2. Cytrus says:

    Is it all that bad? The blogging community is keeping steady despite the appearance of new means of self-expression (Twitter, as you mention). You would normally expect a drop here instead.

    • chikorita157 says:

      In general, social networking presence is actually beneficial since one can advertise a new post across various networks. Since people use social networking sites like Twitter and Facebook, it’s a lot easier for people to get the latest content compared to RSS as one has to copy the RSS feed to subscribe and having to use a separate application to read new items.

      On the other hand, even though some blogs die or become inactive, there is not much an impact on the blogging community as there is a stream of new posts. As seen on Anime Nano, there is probably 20+ new posts, so the blogosphere is not going to die anytime soon. Not only that, there will always be new blogs that will replace the dead ones, so the blogosphere is not on the verge of collapse anytime soon (unless Japan stops making Anime).

  3. Yumeka says:

    Two good reasons about why blogs may drop out, especially the one about social networking. I know many people who have good thoughts and opinions about anime or other topics, but would rather just post concisely on sites like Facebook, Tumblr, Twitter, etc., where all their many friends and followers can see it instantly. In this day of instant gratification, even taking the time to visit a site outside the social network and read through a long article is something people don’t have motivation for. However, these sites can’t replace blogging and there are of course plenty of people who enjoy reading thoroughly written articles rather than short tweets and Facebook posts. So as long as these people exist, anime blogging will too =) It happens in all hobbies where those with lesser time or lesser passion will drop out sooner, but the most passionate ones will keep on keeping on.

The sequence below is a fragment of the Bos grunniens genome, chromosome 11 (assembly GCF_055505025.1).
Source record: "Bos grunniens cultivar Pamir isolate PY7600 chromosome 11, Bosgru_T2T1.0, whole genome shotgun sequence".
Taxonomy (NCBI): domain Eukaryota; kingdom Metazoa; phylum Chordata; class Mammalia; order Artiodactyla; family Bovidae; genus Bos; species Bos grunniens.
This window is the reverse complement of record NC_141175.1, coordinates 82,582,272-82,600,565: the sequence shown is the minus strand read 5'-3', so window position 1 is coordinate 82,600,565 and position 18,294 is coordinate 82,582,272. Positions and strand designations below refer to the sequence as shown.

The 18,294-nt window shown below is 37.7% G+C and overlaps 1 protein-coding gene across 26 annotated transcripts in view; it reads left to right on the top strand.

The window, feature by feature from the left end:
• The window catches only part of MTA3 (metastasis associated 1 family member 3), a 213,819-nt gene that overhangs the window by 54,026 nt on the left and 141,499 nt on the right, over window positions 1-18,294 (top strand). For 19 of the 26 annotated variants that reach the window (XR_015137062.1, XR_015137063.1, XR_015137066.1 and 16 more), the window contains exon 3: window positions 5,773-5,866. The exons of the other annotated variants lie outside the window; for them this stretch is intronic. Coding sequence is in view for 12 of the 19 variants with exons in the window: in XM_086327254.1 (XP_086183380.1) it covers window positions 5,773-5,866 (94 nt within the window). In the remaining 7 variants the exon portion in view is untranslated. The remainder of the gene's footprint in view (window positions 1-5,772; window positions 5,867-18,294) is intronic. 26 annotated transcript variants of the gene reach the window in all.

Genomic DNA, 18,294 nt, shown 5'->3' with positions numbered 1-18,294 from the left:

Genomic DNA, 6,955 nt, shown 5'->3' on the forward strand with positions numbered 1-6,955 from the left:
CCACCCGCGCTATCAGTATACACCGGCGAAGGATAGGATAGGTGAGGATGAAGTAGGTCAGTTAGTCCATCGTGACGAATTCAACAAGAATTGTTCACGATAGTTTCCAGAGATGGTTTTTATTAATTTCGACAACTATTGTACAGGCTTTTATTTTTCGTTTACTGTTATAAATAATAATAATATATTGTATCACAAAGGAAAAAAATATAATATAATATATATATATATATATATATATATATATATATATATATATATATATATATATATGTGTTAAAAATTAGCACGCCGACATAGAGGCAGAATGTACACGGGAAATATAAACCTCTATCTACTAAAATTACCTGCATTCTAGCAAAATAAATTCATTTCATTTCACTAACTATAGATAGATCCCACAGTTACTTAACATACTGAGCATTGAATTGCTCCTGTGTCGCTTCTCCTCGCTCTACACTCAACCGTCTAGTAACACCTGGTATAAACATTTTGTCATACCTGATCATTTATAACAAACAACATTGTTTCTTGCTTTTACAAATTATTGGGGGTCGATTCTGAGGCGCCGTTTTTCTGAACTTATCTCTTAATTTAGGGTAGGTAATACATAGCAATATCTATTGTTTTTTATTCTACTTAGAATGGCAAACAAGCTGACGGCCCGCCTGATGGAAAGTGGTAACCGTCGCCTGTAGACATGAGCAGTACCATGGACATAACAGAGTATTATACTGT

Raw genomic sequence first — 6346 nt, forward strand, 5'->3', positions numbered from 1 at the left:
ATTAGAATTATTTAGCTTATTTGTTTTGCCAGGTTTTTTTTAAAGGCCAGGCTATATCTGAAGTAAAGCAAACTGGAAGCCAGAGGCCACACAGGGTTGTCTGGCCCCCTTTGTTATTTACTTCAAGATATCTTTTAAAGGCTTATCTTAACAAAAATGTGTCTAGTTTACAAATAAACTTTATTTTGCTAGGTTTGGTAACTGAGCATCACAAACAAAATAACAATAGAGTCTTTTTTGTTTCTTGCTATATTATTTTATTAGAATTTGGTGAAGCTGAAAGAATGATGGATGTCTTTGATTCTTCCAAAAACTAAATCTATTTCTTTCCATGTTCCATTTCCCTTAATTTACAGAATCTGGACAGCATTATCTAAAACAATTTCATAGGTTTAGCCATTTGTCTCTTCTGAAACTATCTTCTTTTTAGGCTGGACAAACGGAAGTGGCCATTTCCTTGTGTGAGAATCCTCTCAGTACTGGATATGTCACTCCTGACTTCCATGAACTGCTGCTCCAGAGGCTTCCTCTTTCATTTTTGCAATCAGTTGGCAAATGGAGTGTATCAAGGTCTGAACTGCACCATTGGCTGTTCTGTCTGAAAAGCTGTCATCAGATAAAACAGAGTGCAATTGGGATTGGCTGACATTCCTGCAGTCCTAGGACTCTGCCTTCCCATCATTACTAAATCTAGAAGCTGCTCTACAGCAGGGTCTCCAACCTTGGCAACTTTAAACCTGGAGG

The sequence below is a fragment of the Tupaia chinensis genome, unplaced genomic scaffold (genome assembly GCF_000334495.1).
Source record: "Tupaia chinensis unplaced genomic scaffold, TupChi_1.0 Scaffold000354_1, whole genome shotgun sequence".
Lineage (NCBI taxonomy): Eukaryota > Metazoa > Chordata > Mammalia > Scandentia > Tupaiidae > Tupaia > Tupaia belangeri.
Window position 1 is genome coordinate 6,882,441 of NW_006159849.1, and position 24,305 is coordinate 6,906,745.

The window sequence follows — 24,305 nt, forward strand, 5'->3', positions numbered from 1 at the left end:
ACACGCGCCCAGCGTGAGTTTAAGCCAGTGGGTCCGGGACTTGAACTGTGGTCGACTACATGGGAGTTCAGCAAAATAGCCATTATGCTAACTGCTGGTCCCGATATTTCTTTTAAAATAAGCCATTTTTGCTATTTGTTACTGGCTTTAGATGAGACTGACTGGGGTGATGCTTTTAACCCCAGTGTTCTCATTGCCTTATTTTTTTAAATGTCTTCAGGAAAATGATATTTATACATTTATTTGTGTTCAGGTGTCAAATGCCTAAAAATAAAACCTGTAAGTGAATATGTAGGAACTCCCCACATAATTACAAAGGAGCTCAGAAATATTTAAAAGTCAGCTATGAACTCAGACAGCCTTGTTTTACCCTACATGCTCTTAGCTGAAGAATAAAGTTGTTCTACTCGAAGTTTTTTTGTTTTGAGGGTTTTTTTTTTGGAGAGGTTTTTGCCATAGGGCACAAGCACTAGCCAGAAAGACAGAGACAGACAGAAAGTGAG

• chikorita157 says:

      Yeah, especially with smartphones becoming mainstream, we expect things instantly, thus social networking is becoming big on these devices as people can check them at any minute. However, it’s not meant as a platform for longer thoughts as it’s meant to share pictures, links and short thoughts rather than well thought out posts that take longer than 1 minute to type. Either way, I think blogs will exist for the fact that social networking can’t do anything and that there will always be a stream of new content from Japan coming every season. As long they keep producing, there is no apocalypse in the blogosphere.

  4. Justin says:

    Hey! What’s with some of the typos here (haitus, morrow)? PAY MOAR ATTENTION!!! xD

    To add to this discussion, there are a bunch of reasons why blogs die out, but it’s simple: you just move on to better things in your life, and writing about anime (or manga, as I know of a manga blogger who stopped writing for her blog a few months ago) with passion anymore dies out. You don’t know when it’ll happen, but it can happen to anyone due to real life constraints and increasing limitations of writing about said medium. You just get bored of writing about this stuff, or worse yet, writing about this stuff takes the fun out of blogging in the first place. Whether it’s social media or hosting, it’s nothing complicated; real life just happens :(